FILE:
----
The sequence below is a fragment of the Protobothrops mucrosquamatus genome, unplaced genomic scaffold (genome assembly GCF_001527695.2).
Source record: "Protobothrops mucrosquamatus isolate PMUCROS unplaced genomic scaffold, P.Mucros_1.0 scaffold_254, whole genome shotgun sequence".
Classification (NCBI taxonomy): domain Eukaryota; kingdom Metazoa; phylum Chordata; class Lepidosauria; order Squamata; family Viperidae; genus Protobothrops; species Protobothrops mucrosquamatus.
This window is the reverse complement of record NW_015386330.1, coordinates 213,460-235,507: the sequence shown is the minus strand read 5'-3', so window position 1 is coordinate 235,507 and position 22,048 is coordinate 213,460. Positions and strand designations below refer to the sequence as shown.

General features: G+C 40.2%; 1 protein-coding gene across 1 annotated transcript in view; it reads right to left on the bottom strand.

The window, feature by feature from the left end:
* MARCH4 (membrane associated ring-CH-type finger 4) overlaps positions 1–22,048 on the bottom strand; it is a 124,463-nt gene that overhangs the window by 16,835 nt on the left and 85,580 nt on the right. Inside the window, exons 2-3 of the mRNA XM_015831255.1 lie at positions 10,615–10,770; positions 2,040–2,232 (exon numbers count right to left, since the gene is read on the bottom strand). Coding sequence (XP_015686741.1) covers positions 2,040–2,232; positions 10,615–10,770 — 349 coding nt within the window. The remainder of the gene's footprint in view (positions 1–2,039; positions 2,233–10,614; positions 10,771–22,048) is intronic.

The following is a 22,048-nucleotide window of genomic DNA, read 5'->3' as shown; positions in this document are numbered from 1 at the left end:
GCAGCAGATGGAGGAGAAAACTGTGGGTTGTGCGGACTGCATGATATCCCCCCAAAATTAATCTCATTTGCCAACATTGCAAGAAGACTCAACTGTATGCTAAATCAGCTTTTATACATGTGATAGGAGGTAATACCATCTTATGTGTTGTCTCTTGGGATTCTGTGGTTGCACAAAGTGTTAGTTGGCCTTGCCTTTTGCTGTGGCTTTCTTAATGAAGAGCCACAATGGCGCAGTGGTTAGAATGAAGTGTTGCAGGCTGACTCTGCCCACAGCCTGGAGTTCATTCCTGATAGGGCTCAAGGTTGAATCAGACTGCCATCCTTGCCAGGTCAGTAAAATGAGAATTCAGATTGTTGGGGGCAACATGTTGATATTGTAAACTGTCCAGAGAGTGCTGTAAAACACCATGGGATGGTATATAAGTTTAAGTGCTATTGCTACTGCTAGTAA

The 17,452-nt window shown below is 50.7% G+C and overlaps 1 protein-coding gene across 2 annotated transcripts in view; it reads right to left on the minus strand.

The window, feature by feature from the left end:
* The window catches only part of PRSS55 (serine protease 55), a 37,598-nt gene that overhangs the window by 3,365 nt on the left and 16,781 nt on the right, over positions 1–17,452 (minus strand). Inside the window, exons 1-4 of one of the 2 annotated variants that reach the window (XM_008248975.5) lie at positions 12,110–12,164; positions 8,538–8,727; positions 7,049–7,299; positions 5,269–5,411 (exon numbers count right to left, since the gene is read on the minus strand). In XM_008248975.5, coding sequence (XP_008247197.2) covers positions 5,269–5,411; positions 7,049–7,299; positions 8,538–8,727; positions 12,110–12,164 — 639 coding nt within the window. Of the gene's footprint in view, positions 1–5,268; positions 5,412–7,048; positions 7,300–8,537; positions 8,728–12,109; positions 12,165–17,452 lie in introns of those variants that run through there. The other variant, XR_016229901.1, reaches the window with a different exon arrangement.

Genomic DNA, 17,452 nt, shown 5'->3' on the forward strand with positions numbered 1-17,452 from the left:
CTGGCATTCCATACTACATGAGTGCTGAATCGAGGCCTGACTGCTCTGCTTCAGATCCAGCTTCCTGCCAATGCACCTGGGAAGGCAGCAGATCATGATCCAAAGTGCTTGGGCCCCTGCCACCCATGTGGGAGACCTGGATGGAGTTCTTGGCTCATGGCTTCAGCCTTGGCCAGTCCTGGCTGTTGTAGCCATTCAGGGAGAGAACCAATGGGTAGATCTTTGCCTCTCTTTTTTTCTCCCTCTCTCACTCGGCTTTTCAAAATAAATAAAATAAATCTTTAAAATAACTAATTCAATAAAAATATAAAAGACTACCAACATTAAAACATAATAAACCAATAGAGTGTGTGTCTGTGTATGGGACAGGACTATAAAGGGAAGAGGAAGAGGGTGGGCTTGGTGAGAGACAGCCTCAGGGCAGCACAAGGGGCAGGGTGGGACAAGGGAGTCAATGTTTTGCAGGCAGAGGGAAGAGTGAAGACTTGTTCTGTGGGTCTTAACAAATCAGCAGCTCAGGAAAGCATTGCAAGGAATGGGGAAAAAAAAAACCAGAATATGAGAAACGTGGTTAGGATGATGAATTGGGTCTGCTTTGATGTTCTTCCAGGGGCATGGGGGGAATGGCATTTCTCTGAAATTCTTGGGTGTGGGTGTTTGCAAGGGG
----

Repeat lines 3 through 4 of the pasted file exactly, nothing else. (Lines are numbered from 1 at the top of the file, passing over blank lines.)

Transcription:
Classification (NCBI taxonomy): domain Eukaryota; kingdom Metazoa; phylum Chordata; class Lepidosauria; order Squamata; family Viperidae; genus Protobothrops; species Protobothrops mucrosquamatus.
This window is the reverse complement of record NW_015386330.1, coordinates 213,460-235,507: the sequence shown is the minus strand read 5'-3', so window position 1 is coordinate 235,507 and position 22,048 is coordinate 213,460. Positions and strand designations below refer to the sequence as shown.